Op-ed: Reshaping the PR landscape in the wake of COVID-19

Op-ed: Reshaping the PR landscape in the wake of COVID-19

By the Hong Kong Public Relations Professionals’ Association (PRPA)

COVID -19 has ushered in a VUCA world - volatile, uncertain, complex and ambiguous – that continues to change at an unprecedented pace. Similar to nearly every business sector, the PR industry is evolving in response to the pandemic.

Today, companies are embracing a new normal in the wake of COVID-19 which includes a greater reliance on social media and online media, increased misinformation and fake news, breaking trust, calling for social sustainability and changes in the workplace.

“To maintain business continuity, corporates need to meet triple bottom line, namely profit, people and planet in the pandemic era,” explained Clara Shek, Managing Director of Ogilvy Public Relations Worldwide and a PRPA advisor speaking at a recent webinar by the association to mark its silver jubilee celebration. “Battling the virus is not about commercial advantage or profit, it is about doing the right thing for society and showing a company’s care for its employees.”

The PR landscape and the roles of PR have also evolved in the COVID-19 era.

1. Issue Sensitivity and Social Listening
Remaining sensitive to issues will be vital in the post-pandemic era of social divides and degraded trust. PR professionals are uniquely positioned to offer counselling to management on communication strategies, including but not limited to how, what and when to communicate.

The flourishing social media landscape calls for greater need to keep track of the corporates and brands on social media channels. Unlike social monitoring of mentions and conversations, it is vital to perform social listening with the analysis and actionable responses including long-term strategy changes.

An example in this regard is the online rumours about the CU Mask, which quickly turned the focus from the HKSAR Government’s free mask provision – intended to protect the public – to speculation about the transparency of the product’s sourcing and efficacy. Proper and early disclosure of the details should have been provided.

2. Brand and Corporate Reputation Building
In the wake of the pandemic, the general public and individual consumers are looking for companies and brands with social values embracing humanity and showing empathy. Going beyond the traditional CSR mission of helping the underprivileged, consumers now expect socially substantial campaigns.

“Many corporates need to change both their business models and brand image post-COVID-19 (and even during COVID-19). PR professionals should guide corporates through these necessary transformations,” said Richard Tsang, Chairman of Strategic Public Relations Group Ltd and a PRPA advisor.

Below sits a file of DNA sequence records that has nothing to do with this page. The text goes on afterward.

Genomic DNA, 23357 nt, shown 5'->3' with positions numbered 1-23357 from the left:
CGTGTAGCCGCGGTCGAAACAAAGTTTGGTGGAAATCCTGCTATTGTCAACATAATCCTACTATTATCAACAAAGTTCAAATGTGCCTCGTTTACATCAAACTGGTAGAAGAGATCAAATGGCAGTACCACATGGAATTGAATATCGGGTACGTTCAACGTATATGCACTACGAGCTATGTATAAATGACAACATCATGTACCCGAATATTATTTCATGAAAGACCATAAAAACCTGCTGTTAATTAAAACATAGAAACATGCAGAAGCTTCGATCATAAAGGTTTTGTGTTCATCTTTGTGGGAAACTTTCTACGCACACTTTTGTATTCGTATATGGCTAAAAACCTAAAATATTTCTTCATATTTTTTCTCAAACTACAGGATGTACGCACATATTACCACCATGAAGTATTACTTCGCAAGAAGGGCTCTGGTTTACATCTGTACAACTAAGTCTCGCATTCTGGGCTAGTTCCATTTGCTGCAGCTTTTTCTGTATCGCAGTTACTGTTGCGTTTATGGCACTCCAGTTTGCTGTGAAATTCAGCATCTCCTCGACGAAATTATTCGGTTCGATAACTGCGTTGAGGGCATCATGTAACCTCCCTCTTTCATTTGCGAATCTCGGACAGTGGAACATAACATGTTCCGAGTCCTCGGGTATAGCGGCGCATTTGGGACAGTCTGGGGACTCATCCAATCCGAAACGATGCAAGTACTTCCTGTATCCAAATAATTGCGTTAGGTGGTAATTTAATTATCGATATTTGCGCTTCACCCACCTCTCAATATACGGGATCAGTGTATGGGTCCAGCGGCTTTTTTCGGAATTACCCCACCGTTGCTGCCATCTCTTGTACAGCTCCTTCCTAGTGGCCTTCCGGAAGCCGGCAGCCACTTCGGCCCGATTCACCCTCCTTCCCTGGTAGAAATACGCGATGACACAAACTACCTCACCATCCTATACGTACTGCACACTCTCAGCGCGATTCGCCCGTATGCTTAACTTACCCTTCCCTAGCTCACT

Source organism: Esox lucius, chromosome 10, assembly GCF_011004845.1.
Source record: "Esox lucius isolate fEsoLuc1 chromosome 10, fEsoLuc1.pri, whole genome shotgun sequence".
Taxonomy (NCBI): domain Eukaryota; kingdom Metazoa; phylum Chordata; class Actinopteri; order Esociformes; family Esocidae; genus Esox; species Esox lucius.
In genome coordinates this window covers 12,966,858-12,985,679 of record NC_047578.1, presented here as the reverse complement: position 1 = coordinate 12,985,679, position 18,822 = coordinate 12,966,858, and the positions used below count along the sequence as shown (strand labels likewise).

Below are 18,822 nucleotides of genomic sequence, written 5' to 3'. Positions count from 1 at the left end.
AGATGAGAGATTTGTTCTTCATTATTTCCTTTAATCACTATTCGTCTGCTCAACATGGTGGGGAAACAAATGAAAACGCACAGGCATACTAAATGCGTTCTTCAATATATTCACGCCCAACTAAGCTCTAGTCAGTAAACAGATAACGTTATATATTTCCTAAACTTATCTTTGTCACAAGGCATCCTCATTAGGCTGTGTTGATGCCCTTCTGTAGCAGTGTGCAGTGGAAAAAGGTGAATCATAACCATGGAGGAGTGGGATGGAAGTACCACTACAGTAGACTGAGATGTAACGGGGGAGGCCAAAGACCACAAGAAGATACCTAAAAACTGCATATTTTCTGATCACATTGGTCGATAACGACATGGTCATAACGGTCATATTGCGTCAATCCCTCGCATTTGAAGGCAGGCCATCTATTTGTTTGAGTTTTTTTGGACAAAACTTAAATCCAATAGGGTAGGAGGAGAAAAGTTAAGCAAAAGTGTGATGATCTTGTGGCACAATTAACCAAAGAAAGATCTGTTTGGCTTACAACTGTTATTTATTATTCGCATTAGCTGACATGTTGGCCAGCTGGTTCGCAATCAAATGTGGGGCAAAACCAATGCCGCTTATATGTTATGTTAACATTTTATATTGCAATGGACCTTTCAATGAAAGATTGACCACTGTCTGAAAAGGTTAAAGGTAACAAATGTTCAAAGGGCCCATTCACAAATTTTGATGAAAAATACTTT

Fashion labels and groups such as LVMH and Moncler have not only donated money but also adapted their fashion production lines to produce anti-pandemic products such as face masks. Some of them have also announced their support for current social issues like the Black Lives Matter campaign.

On local front, McDonald HK’s brand video #DearHK and A.S. Watson Group’s Smile Inside-out campaign are rolled out to foster positivity among local people impacted emotionally by the social distancing measures and behind the mask.

3. Building Trust
The crisis has led many people looking to brands, businesses and the government to speak the truth, be transparent and accountable in order to retain their trust. PR team should act as the brand guardian.

Consumers expect the two leading Hong Kong supermarket chains to be more transparent over their plans to use part of the government wage subsidies to help the needy. HSBC’s first-ever cancellation of its fourth quarter dividend in 2019 was a PR disaster. It has hurt the bank’s credibility, as many local retail investors have relied on the income from HSBC’s dividends over the years. 

4. Employee Engagement and Internal Communication
COVID-19 has changed our workplaces and highlighted the pressing need for employee engagement with the support of PR. Corporates should support employees as they adjust to new working conditions, following what has been a stressful period for many in the industry. Remote working also requires greater efforts to stimulate cooperation between colleagues.

The pandemic has elevated the importance of internal communications, and communications plan is to be developed to create clarity, increase resilience, instill positive change and boost social wellness among the employees.

Kwan Chuk-fai, Director of Corporate Communications & Investor Relations, Hang Lung Properties and a PRPA advisor cited the example of whether an organisation should apply for the government’s Employment Support Scheme. If they don’t apply, it might lead to speculation that the organisation is contemplating layoffs. This is just one example of how internal communication is a complex and demanding skill that must also align with an organisation’s external messages.

PRPA is an organisation for PR practitioners in Hong Kong. To celebrate its 25th anniversary, PRPA has launched a new Pledge for Public Relations Professionalism this year, creating an important new benchmark for industry practitioners’ professionalism and commitment to excellence. 
 

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